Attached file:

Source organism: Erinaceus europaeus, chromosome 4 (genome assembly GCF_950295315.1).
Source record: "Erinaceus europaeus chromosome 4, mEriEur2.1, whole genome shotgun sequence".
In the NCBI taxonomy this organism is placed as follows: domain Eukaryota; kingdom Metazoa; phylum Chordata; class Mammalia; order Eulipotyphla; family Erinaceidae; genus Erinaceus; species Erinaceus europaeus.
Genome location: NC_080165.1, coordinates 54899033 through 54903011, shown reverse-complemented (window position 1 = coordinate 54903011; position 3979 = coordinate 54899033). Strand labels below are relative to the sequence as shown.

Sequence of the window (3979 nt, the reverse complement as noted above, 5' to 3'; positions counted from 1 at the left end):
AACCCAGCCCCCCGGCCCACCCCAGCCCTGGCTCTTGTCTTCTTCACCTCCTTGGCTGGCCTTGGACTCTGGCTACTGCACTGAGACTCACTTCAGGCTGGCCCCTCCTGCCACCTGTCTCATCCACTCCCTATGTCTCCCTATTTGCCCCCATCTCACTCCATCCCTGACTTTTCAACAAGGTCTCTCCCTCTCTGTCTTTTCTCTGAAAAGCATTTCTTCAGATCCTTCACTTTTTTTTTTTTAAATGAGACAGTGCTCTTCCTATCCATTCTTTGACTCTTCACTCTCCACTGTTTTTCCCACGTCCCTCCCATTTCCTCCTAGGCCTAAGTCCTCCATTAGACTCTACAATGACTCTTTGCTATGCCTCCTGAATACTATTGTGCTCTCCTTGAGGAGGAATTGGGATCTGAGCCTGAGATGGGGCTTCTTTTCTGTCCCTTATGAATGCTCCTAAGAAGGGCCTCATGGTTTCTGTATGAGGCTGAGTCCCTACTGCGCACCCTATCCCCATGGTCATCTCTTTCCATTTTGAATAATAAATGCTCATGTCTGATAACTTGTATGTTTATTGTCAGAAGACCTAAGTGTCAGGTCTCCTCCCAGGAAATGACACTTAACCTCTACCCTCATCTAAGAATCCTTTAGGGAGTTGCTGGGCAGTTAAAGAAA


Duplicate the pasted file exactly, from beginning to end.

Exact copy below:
Source organism: Erinaceus europaeus, chromosome 4 (genome assembly GCF_950295315.1).
Source record: "Erinaceus europaeus chromosome 4, mEriEur2.1, whole genome shotgun sequence".
In the NCBI taxonomy this organism is placed as follows: domain Eukaryota; kingdom Metazoa; phylum Chordata; class Mammalia; order Eulipotyphla; family Erinaceidae; genus Erinaceus; species Erinaceus europaeus.
Genome location: NC_080165.1, coordinates 54899033 through 54903011, shown reverse-complemented (window position 1 = coordinate 54903011; position 3979 = coordinate 54899033). Strand labels below are relative to the sequence as shown.

Sequence of the window (3979 nt, the reverse complement as noted above, 5' to 3'; positions counted from 1 at the left end):
AACCCAGCCCCCCGGCCCACCCCAGCCCTGGCTCTTGTCTTCTTCACCTCCTTGGCTGGCCTTGGACTCTGGCTACTGCACTGAGACTCACTTCAGGCTGGCCCCTCCTGCCACCTGTCTCATCCACTCCCTATGTCTCCCTATTTGCCCCCATCTCACTCCATCCCTGACTTTTCAACAAGGTCTCTCCCTCTCTGTCTTTTCTCTGAAAAGCATTTCTTCAGATCCTTCACTTTTTTTTTTTTAAATGAGACAGTGCTCTTCCTATCCATTCTTTGACTCTTCACTCTCCACTGTTTTTCCCACGTCCCTCCCATTTCCTCCTAGGCCTAAGTCCTCCATTAGACTCTACAATGACTCTTTGCTATGCCTCCTGAATACTATTGTGCTCTCCTTGAGGAGGAATTGGGATCTGAGCCTGAGATGGGGCTTCTTTTCTGTCCCTTATGAATGCTCCTAAGAAGGGCCTCATGGTTTCTGTATGAGGCTGAGTCCCTACTGCGCACCCTATCCCCATGGTCATCTCTTTCCATTTTGAATAATAAATGCTCATGTCTGATAACTTGTATGTTTATTGTCAGAAGACCTAAGTGTCAGGTCTCCTCCCAGGAAATGACACTTAACCTCTACCCTCATCTAAGAATCCTTTAGGGAGTTGCTGGGCAGTTAAAGAAA